Kevin Leyton-Brown

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Contents Credits and Acknowledgments xi Introduction xiii 1 Distributed Constraint Satisfaction 1 1.1 Defining distributed constraint satisfaction problems 2 1.2 Domain-pruning algorithms 5 1.3 Heuristic search algorithms 9 1.3.1 The asynchronous backtracking algorithm 10 1.3.2 A simple example 12 1.3.3 An extended example: the four-queen problem 13 1.3.4(More)
State-of-the-art algorithms for hard computational problems often expose many parameters that can be modified to improve empirical performance. However, manually exploring the resulting combinatorial space of parameter settings is tedious and tends to lead to unsatisfactory outcomes. Recently, automated approaches for solving this algorithm configuration(More)
It has been widely observed that there is no single “dominant” SAT solver; instead, different solvers perform best on different instances. Rather than following the traditional approach of choosing the best solver for a given class of instances, we advocate making this decision online on a per-instance basis. Building on previous work, we describe SATzilla,(More)
General combinatorial auctions—auctions in which bidders place unrestricted bids for bundles of goods—are the subject of increasing study. Much of this work has focused on algorithms for finding an optimal or approximately optimal set of winning bids. Comparatively little attention has been paid to methodical evaluation and comparison of these algorithms.(More)
In combinatorial auctions, multiple goods are sold simultaneously and bidders may bid for arbitrary combinations of goods. Determining the outcome of such an auction is an optimization problem that is NP-complete in the general case. We propose two methods of overcoming this apparent intractability. The first method, which is guaranteed to be optimal,(More)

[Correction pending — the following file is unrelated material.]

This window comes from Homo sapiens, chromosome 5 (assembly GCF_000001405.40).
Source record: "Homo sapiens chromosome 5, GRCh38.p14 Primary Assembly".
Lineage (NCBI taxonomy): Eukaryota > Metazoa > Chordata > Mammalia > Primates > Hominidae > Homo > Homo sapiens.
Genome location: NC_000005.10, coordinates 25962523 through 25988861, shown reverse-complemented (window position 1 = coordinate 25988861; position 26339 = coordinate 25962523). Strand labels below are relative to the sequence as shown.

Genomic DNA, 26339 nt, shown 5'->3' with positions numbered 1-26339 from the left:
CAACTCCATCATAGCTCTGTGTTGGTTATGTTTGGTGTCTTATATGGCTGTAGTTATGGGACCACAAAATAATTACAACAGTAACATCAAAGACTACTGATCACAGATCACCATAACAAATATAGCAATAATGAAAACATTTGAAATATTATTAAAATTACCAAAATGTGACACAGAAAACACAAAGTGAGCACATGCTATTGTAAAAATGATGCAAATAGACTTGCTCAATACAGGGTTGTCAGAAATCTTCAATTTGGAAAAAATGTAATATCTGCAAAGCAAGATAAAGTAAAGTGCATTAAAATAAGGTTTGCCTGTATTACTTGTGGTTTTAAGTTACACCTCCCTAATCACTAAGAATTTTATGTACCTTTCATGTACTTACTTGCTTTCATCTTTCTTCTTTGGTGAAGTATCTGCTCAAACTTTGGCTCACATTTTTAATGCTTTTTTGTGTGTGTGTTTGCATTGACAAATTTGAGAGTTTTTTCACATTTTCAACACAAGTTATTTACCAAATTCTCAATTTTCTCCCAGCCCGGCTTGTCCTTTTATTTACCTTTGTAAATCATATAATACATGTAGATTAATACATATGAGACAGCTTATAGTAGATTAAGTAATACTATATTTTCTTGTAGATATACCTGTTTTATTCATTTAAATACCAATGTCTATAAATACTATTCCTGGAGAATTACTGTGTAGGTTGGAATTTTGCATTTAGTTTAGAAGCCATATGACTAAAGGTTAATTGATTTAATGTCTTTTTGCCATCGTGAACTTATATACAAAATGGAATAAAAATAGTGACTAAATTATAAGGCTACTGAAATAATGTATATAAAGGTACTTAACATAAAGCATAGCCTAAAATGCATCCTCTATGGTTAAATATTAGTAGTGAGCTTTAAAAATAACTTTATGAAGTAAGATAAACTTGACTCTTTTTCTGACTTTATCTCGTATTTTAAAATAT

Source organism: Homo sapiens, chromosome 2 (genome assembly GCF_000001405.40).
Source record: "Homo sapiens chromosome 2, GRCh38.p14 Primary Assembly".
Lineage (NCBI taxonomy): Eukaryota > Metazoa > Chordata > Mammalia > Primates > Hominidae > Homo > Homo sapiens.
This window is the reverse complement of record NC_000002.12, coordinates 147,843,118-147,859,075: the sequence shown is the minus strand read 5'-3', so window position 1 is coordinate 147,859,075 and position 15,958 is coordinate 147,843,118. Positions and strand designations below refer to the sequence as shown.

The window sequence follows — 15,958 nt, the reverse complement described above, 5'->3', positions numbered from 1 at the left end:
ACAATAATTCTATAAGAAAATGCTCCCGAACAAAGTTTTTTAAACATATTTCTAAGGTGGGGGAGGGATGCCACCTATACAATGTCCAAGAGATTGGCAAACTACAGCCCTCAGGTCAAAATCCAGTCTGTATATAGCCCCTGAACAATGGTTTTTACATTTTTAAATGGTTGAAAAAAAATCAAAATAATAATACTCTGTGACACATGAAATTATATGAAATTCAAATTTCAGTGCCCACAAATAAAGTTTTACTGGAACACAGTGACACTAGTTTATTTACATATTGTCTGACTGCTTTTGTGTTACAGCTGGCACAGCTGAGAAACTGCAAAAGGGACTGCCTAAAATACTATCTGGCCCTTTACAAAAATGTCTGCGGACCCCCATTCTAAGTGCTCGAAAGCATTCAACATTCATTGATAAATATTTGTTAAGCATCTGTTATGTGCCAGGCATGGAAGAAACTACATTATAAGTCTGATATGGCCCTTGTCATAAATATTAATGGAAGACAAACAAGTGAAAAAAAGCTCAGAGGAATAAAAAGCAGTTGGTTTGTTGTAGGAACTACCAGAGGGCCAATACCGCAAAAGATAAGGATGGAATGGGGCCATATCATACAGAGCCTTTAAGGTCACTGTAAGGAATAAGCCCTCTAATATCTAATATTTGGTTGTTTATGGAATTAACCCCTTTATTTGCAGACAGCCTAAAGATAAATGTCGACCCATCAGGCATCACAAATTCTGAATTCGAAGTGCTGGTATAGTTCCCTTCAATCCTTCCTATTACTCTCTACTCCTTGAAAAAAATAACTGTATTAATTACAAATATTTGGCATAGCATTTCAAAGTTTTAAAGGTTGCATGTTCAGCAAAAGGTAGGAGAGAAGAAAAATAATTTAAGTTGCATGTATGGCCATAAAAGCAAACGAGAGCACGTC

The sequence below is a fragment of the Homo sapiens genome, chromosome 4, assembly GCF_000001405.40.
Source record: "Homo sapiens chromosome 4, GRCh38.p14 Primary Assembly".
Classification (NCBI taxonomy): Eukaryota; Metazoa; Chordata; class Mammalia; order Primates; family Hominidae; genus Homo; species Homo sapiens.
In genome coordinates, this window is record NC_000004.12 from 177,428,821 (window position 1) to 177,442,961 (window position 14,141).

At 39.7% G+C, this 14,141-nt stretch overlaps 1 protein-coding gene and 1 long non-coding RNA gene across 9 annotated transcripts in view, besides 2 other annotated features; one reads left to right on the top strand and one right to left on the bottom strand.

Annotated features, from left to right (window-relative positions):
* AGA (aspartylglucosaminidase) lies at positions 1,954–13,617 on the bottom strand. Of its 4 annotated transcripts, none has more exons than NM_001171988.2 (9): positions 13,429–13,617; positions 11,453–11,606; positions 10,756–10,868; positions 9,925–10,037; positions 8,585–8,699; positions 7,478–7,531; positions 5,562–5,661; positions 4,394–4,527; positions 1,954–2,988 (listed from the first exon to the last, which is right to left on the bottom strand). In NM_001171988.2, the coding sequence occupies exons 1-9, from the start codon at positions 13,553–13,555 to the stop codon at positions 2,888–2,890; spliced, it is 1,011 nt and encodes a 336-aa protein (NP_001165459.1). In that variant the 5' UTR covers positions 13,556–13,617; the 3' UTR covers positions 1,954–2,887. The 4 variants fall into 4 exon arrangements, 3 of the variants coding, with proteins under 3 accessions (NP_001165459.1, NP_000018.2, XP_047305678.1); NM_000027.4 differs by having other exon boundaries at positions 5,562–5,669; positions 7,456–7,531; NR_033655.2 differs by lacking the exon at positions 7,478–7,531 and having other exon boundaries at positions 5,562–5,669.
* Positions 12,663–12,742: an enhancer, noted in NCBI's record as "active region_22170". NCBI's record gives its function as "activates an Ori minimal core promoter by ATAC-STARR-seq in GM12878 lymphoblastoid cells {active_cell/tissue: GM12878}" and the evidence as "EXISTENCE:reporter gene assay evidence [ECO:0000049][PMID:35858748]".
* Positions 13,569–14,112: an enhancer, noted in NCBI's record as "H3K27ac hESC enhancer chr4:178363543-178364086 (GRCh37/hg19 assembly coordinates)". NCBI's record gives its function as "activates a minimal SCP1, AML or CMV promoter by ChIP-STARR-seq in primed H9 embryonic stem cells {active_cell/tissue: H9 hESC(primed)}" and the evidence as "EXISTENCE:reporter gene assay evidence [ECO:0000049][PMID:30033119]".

The identification of performance-optimizing parameter settings is an important part of the development and application of algorithms. We describe an automatic framework for this algorithm configuration problem. More formally, we provide methods for optimizing a target algorithm’s performance on a given class of problem instances by varying a set of ordinal(More)
We present GAMUT^1, a suite of game generators designed for testing game-theoretic algorithms. We explain why such a generator is necessary, offer a way of visualizing relationships between the sets of games supported by GAMUT, and give an overview of GAMUTýs architecture. We highlight the importance of using comprehensive test data by benchmarking(More)
Many different machine learning algorithms exist; taking into account each algorithm's hyperparameters, there is a staggeringly large number of possible alternatives overall. We consider the problem of simultaneously selecting a learning algorithm and setting its hyperparameters, going beyond previous work that attacks these issues separately. We show that(More)
Perhaps surprisingly, it is possible to predict how long an algorithm will take to run on a previously unseen input, using machine learning techniques to build a model of the algorithm’s runtime as a function of problem-specific instance features. Such models have important applications to algorithm analysis, portfolio-based algorithm selection, and the(More)